Are you a counseling professional who might be interested in finding ways to improve client outcomes? Do you work a lot with clients who perhaps need more assistance than others? Neurofeedback is used for a wide variety of clients, but in my counseling practice, I have seen particularly powerful changes with clients who struggle with high levels of emotional reactivity and pain. The following is a case study of a woman who came to see me where neurofeedback enabled her to finally use counseling effectively.
I first met Carol several months after she’d left the orthodox faith of her youth. She was clearly confused and hurt by the extreme teachings and norms of this faith. The rules for how a woman was to dress were so restrictive, and Carol was so disoriented, she struggled terribly with what to wear anymore. She was hyper aware and obsessed with what others might be thinking about her bare shoulders or ankles or arms. But something was missing in her representation of her life. The picture was difficult to put together. The degree of her disorientation…the sudden tearfulness…the off-hand comments about her husband or her family or her kids…the fact that she barely opened up about what might really be going on in the marriage.
Nothing was adding up, and I wasn’t sure if I even had enough of a connection with her for her to keep coming. She would show up, get fairly upset, and then leave. This was not how I liked to do therapy. After 21 years, I’ve learned that if clients come in and end up re-living their nightmares or complaining helplessly for an hour, not a lot gets done. But this is how so many with these kinds of issues present. When I became clear that Carol wasn’t going to be able to progress very far without it, I recommended neurofeedback.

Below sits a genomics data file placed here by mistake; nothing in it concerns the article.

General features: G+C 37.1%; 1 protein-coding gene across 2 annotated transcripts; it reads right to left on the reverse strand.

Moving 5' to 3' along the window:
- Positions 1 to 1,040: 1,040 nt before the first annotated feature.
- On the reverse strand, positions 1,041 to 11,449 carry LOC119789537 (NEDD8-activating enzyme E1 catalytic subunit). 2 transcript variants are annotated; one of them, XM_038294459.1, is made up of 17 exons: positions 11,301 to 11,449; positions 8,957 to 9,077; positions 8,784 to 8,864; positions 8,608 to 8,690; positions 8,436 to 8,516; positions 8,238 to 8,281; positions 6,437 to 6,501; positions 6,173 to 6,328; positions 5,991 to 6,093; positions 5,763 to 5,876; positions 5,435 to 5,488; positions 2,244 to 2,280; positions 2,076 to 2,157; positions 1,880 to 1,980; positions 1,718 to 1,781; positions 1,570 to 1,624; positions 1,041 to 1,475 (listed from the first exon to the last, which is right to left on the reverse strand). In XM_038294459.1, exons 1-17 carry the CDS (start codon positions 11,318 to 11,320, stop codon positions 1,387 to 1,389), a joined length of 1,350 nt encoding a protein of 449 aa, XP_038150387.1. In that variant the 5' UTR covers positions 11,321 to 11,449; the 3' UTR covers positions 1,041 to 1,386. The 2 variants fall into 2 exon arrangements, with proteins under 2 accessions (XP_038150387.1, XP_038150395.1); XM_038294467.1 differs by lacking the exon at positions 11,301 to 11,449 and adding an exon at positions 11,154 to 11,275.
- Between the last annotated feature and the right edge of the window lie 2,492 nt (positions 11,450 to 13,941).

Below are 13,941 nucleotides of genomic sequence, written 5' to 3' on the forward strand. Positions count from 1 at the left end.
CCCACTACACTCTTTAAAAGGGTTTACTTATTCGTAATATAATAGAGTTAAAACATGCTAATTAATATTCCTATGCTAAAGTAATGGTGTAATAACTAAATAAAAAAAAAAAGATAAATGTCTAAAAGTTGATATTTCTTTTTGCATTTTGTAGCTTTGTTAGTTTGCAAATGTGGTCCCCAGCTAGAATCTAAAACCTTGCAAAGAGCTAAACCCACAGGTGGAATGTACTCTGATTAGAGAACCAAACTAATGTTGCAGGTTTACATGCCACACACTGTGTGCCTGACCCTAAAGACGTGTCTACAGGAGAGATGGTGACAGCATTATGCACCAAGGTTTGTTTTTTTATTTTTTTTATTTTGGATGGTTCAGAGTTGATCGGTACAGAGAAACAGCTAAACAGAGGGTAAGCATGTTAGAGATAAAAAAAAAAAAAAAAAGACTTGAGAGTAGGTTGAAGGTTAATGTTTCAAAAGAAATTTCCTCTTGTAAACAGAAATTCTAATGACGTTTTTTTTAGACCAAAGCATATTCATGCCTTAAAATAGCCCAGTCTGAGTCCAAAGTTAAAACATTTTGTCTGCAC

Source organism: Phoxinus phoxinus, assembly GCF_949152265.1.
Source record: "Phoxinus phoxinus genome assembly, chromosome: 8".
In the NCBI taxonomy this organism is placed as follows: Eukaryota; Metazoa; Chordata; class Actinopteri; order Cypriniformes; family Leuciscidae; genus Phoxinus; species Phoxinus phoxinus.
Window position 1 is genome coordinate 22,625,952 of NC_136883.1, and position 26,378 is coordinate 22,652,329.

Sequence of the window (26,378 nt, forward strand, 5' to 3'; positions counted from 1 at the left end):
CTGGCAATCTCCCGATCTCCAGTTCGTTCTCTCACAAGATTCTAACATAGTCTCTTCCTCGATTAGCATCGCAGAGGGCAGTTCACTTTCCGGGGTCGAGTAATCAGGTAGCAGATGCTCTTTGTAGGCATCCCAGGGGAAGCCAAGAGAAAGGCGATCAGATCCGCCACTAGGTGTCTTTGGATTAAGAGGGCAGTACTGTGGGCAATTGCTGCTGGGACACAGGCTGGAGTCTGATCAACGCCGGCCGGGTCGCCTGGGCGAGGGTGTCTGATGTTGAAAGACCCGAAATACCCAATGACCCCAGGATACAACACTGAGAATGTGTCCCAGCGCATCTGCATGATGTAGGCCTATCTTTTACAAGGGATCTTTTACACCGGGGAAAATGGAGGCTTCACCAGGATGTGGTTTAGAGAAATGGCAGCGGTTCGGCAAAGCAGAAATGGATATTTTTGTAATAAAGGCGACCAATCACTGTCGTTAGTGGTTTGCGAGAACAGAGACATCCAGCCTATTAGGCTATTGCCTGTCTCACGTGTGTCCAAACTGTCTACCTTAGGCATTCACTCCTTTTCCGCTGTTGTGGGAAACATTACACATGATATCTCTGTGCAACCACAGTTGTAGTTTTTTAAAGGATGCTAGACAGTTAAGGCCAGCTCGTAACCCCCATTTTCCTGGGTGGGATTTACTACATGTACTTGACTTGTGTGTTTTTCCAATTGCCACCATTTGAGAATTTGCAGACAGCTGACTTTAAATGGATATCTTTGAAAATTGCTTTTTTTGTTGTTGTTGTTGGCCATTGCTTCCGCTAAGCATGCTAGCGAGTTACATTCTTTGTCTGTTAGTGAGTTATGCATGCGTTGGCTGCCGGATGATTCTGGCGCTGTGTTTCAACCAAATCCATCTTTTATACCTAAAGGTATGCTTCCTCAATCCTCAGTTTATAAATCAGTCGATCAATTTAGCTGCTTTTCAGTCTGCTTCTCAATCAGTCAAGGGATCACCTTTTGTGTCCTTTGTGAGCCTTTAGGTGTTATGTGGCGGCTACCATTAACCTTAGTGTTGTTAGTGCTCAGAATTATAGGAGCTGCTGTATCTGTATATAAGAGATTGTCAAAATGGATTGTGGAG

Carol tried a session in the office, then took home one of our rentals. She came back 2 weeks later, still anxious, still a bit of a mess, but finally coherent…finally ready for therapy…and perfectly primed to break out of the soul sucking cycles she was caught in.
Over the following sessions, the story started to come together. Carol had been date raped in college. I knew something had happened to her—one of those off hand comments she’d make prior to the neurofeedback—but she was now able to talk about it coherently and, even more importantly, to make sense of current triggers. The church being one of them. Her husband’s infidelity the year prior being another. Her family’s history with psychosis being another.
Carol’s story was complex and really only became workable when we were able to get to it at the level of brain function. There are other approaches that can do some of this work, like EMDR, but neurofeedback (using NeurOptimal®) gets there quickly and effortlessly. Carol didn’t have to focus on anything in particular in her neurofeedback sessions at home. She just needed to connect the sensors, sit back, and relax while her brain did what it needed to do to heal itself.
Click here to learn more about how NeurOptimal® can help.
Click here for a video of another woman’s story with PTSD and NeurOptimal.
And contact us directly if you are ready to take the next steps in integrating neurofeedback into your practice!